The de facto official Kubernetes developer and user conference or recruitment platform?
KubeCon – the Mecca for all cloud-native obsessive IT professionals opened its doors in San Diego in November. The KubeCon + CloudNativeCon North America 2019 was one of the biggest events of The Linux Foundation ever. Around 14,000 visitors from all over the world travelled to the golden state to meet, network, and everyone was full of expectations for the event.
One possible explanation for the astronomical growth in visitor numbers at KubeCon + CloudNativeCon (500 visitors in 2015 compared to 14,000 in 2019) is that the mergers and acquisitions in which Kubernetes played a major role in 2018 continued. According to the Linux Foundation, 2018 marked a turning point for Open Source, which invested more than
$65 billion in mergers, acquisitions and IPOs (again, in which Kubernetes played a major role).
Another explanation for the success of KubeCon + CloudNativeCon is that the excitement for K8s has continued unabated, as developers love them, and companies try to integrate and tame them.
But what is the focus of this event? Technology? Well, from my point of view, no, it has shifted over time.
KubeCon + CloudNativeCon seems like the biggest recruitment platform ever. The sponsors seem to be joining forces under the guise of technology and products, but when you talk to the guys at the booth, you always hear the same story: the companies are present to be visible to potential employees. The same trend was observed at the last two CloudFoundry Summits. Most companies have recruitment stands that focus only on recruitment. This trend is understandable, but it kills the spirit and idea of a technology conference.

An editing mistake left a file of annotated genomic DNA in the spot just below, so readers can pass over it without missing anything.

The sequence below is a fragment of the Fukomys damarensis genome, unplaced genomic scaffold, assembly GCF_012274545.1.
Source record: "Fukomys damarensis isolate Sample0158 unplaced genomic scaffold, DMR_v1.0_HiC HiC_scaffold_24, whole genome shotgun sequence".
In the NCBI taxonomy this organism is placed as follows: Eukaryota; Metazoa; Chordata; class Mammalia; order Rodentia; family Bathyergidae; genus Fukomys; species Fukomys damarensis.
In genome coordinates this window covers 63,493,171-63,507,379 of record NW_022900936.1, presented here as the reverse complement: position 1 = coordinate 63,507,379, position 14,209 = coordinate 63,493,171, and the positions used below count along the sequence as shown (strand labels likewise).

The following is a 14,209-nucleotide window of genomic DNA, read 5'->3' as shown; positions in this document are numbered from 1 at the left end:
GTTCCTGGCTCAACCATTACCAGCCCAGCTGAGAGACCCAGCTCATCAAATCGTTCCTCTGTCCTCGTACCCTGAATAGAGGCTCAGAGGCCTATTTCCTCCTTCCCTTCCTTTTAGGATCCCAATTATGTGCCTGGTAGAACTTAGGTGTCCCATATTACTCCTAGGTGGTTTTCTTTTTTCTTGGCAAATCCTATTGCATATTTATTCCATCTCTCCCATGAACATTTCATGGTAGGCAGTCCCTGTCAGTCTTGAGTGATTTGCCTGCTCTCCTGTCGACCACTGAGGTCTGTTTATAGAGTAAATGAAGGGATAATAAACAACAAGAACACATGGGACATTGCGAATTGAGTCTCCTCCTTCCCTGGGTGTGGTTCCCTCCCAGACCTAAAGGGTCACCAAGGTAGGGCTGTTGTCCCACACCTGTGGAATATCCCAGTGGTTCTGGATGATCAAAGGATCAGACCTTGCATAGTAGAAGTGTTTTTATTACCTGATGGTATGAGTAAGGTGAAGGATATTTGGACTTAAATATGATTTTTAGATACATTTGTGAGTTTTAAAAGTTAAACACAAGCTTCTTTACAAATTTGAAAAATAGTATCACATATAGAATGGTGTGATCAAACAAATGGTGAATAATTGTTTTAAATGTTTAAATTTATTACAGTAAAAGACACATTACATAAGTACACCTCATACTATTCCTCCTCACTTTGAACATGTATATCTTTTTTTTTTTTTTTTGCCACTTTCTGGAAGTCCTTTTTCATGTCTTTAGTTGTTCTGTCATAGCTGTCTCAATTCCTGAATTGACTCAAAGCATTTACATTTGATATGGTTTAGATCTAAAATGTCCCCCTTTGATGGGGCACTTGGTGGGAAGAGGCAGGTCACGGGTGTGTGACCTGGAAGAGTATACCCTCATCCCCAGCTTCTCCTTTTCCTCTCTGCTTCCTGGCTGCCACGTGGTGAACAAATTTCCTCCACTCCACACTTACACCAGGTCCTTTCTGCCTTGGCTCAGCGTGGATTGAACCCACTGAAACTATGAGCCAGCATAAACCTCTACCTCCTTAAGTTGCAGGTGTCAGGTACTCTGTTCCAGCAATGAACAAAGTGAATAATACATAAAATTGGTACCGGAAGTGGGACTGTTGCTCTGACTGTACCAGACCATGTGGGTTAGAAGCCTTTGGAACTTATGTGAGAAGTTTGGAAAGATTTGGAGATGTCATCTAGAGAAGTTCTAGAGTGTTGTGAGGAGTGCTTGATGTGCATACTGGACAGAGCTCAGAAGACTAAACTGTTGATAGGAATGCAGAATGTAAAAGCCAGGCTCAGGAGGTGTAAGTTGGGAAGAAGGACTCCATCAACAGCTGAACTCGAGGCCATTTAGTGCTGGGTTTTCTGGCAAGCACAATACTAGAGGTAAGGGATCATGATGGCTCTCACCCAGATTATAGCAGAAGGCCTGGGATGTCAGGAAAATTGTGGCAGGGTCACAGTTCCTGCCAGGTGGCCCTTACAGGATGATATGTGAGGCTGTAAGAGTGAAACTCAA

There smaller conferences feel more enjoyable but limited. Taking FOSDEM as an example, the developers, engineers, administrators, but not marketing people are giving talks. If you want to know about a project, there is a high chance developer of the project are attending and avail- able to answer questions. It is good to see that the CNCF seems to try to improve this by having the CNCF project pavilion. The CNCF project pavilion allows maintainers to represent their projects and answer questions of the community in person.
The technological view of the presentations, sponsors and products is that we are all surfing the same wave. The wave to “Keep Cloud Native Classy”. New technology is shown from many different projects and companies. Projects and products ranging from easily running Kubernetes to securing your containerized applications. The project and product categories presented are container and/or Kubernetes security, surveillance, deployment, and some products for multi/hybrid orchestration. It is good to know that there is a diverse number of projects and products trying to solve today’s and tomorrow’s “problems” already.
The CNCF projects are presented by highly motivated upstream developers. During the discussions with these people we finally feel the fire for these technologies and projects. This is the spirit of Open Source.
Kim-Norman Sahm and Alexander Trost from Cloudical Deutschland GmbH